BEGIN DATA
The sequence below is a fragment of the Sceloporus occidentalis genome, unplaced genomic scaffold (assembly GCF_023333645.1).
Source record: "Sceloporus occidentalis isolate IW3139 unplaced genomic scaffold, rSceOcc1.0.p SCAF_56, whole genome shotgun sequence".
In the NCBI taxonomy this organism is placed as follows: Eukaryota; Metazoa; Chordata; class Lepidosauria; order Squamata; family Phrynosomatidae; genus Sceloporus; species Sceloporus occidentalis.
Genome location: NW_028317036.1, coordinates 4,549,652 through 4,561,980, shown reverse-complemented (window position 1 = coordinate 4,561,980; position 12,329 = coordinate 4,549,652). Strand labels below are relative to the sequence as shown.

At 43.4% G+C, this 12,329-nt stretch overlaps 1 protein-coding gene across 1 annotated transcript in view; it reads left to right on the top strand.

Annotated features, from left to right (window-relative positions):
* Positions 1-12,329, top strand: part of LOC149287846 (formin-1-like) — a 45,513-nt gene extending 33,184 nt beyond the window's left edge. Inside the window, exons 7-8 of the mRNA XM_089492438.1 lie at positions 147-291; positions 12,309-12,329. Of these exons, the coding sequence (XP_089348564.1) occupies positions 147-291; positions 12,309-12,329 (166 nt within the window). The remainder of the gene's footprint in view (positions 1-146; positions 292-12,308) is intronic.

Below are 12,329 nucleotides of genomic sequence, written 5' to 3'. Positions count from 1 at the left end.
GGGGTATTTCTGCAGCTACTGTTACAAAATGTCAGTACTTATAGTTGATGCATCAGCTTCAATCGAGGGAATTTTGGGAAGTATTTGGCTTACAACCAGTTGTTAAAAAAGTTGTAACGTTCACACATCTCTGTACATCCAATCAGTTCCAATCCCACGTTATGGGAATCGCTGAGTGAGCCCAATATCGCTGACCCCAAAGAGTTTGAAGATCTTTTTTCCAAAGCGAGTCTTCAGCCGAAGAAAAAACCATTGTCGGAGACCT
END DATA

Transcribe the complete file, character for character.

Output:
The sequence below is a fragment of the Sceloporus occidentalis genome, unplaced genomic scaffold (assembly GCF_023333645.1).
Source record: "Sceloporus occidentalis isolate IW3139 unplaced genomic scaffold, rSceOcc1.0.p SCAF_56, whole genome shotgun sequence".
In the NCBI taxonomy this organism is placed as follows: Eukaryota; Metazoa; Chordata; class Lepidosauria; order Squamata; family Phrynosomatidae; genus Sceloporus; species Sceloporus occidentalis.
Genome location: NW_028317036.1, coordinates 4,549,652 through 4,561,980, shown reverse-complemented (window position 1 = coordinate 4,561,980; position 12,329 = coordinate 4,549,652). Strand labels below are relative to the sequence as shown.

At 43.4% G+C, this 12,329-nt stretch overlaps 1 protein-coding gene across 1 annotated transcript in view; it reads left to right on the top strand.

Annotated features, from left to right (window-relative positions):
* Positions 1-12,329, top strand: part of LOC149287846 (formin-1-like) — a 45,513-nt gene extending 33,184 nt beyond the window's left edge. Inside the window, exons 7-8 of the mRNA XM_089492438.1 lie at positions 147-291; positions 12,309-12,329. Of these exons, the coding sequence (XP_089348564.1) occupies positions 147-291; positions 12,309-12,329 (166 nt within the window). The remainder of the gene's footprint in view (positions 1-146; positions 292-12,308) is intronic.

Below are 12,329 nucleotides of genomic sequence, written 5' to 3'. Positions count from 1 at the left end.
GGGGTATTTCTGCAGCTACTGTTACAAAATGTCAGTACTTATAGTTGATGCATCAGCTTCAATCGAGGGAATTTTGGGAAGTATTTGGCTTACAACCAGTTGTTAAAAAAGTTGTAACGTTCACACATCTCTGTACATCCAATCAGTTCCAATCCCACGTTATGGGAATCGCTGAGTGAGCCCAATATCGCTGACCCCAAAGAGTTTGAAGATCTTTTTTCCAAAGCGAGTCTTCAGCCGAAGAAAAAACCATTGTCGGAGACCT